AUSTIN, Texas, Jan. 13 /PRNewswire-USNewswire/ -- The Texas State Board of Education (SBOE) has scheduled a hearing of scientific experts, including three scientists who are recommending that students should learn about scientific evidence that challenges Darwin's theory of evolution.Aargh.
On Wednesday, January 21st, six experts selected by the SBOE to review a proposed update of the Texas Essential Knowledge and Skills (TEKS) for science will give testimony to the board. Three of the scientists will recommend that the board retain long-standing language in the TEKS calling on students to examine the "strengths and weaknesses" of scientific theories in order to strengthen students' critical thinking skills. The other experts are on record supporting repeal of the language.
"We're very pleased that in this Darwin bicentennial year Texas has invited scientists on both sides of the evolution debate to testify about the scientific status of Darwin's theory," said Dr. John West, associate director of Discovery Institute's Center for Science & Culture.
According to one of the experts, Dr. Stephen C. Meyer, examining the strengths and weaknesses of scientific theories is a core part of the scientific process, and abandoning such critical analysis merely to satisfy ideological demands of Darwinists harms students by giving them a false view of scientific inquiry.
"Science education that does not encourage students to evaluate competing scientific arguments is not teaching students about the way science actually operates," emphasized Dr. Meyer in his written report. Meyer, a Cambridge-trained philosopher of science, directs the Center for Science and Culture at Discovery Institute.
Meyer will be joined in recommending the preservation of the "strengths and weaknesses" language in the TEKS by Baylor University chemistry professor Dr. Charles Garner and University of Wisconsin-Superior biology professor Ralph W. Seelke, whose laboratory research investigates the ability of natural selection to produce new functions in bacteria.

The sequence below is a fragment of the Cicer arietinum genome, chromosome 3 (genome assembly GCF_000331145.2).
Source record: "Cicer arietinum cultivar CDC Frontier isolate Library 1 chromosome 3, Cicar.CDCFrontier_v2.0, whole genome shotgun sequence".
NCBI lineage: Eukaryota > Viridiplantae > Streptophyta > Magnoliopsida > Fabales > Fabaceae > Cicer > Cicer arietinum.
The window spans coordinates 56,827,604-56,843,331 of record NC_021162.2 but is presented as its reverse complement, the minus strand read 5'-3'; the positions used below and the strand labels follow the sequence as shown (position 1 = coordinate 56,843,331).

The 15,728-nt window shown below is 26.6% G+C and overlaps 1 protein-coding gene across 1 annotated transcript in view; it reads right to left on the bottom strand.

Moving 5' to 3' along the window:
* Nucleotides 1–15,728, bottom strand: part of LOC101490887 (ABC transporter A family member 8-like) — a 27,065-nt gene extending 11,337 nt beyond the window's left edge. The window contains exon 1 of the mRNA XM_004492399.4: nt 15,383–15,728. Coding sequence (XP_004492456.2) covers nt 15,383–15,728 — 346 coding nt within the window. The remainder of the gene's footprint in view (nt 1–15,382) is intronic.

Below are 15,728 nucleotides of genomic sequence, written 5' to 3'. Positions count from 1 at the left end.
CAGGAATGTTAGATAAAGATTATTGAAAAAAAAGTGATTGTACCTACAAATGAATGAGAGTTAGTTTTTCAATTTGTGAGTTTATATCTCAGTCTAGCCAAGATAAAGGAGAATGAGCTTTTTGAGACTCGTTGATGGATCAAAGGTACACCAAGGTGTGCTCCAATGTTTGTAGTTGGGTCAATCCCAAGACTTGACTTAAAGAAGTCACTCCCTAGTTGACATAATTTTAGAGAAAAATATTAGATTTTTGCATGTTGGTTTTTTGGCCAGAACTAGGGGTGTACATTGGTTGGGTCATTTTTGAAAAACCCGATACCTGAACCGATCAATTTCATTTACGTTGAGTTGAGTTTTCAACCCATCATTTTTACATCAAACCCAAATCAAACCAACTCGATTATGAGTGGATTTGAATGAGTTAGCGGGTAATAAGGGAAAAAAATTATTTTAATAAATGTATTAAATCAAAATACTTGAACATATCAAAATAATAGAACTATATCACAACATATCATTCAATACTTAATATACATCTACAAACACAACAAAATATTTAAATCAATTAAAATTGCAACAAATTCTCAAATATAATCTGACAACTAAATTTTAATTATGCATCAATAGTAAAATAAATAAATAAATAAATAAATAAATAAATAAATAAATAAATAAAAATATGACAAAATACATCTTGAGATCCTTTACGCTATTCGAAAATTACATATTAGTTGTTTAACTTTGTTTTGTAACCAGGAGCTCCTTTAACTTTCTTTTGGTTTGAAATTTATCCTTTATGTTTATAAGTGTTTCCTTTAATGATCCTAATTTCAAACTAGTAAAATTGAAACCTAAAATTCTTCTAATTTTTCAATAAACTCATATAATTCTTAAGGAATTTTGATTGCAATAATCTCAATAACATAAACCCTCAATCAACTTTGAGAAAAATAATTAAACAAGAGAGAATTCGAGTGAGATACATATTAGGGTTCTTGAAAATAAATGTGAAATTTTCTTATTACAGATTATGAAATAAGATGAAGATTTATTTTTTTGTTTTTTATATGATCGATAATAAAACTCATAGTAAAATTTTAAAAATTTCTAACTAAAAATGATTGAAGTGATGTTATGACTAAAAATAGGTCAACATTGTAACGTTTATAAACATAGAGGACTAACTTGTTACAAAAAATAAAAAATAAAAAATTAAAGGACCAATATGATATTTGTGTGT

Previously, these scientists have advised the SBOE that good science education should encourage students to learn the scientific facts and engage in more critical thinking than they would under the currently proposed TEKS.
SOURCE Discovery Institute
Meanwhile, this showed up in my mail. It's not just the biologists under attack, alas:
From: Christina Castillo ComerOf course, the trouble is the impedance mismatch between the law and the science.
Date: January 12, 2009 1:24:44 PM CST
Subject: Call to Action
Dear fellow science educators,
It is time for a call to action. As you know, the new Earth and Space Science course standards (and all other science course standards) will be up for approval before the State Board of Education during January 21-23.
It is very likely that some of the SBOE members--the seven who are Young Earth Creationists--will attempt to make changes to the ESS standards in ways that will damage the scientific integrity and accuracy of the course. In particular, these SBOE members will try to negatively modify or delete the standards that require students to understand the following scientific topics they consider controversial:
age of the Earth and universe, the Big Bang model of cosmology, radiometric dating, evolution of fossil life, fossil lineages and transitional fossils, origin of life by abiotic chemical processes, ancient mass extinction events, and global warming and climate change.
We need you and all your friends and family members to write letters to the individual SBOE members and ask them to adopt the new ESS standards without change!